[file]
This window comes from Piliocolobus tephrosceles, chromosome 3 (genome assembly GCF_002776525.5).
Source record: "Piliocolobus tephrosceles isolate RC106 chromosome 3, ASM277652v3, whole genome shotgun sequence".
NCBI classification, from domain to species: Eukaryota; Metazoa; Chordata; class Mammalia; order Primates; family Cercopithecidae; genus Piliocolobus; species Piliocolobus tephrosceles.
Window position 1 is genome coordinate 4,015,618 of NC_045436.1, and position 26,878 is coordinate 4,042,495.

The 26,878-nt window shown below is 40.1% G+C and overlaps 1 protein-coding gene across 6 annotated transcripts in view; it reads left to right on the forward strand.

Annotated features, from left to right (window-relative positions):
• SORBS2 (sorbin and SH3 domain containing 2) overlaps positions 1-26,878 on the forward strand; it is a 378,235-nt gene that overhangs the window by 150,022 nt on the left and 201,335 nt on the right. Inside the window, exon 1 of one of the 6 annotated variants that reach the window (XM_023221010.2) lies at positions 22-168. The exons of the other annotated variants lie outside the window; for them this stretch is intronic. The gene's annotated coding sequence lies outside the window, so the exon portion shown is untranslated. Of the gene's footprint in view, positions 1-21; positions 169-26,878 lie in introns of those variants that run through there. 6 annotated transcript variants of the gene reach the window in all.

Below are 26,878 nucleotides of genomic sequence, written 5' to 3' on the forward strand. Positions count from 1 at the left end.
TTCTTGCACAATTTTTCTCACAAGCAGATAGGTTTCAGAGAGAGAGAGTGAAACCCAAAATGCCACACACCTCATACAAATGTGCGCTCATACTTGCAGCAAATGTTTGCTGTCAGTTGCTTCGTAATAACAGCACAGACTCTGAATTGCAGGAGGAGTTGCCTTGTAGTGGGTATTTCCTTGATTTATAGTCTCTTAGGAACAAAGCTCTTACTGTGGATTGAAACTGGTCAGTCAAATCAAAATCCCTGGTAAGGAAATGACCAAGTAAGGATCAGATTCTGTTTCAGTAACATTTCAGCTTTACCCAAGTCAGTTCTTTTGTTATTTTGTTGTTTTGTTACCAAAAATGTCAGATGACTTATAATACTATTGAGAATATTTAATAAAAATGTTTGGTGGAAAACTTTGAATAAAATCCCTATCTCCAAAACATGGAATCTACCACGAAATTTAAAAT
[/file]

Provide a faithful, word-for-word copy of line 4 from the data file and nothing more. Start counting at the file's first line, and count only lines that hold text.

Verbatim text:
Window position 1 is genome coordinate 4,015,618 of NC_045436.1, and position 26,878 is coordinate 4,042,495.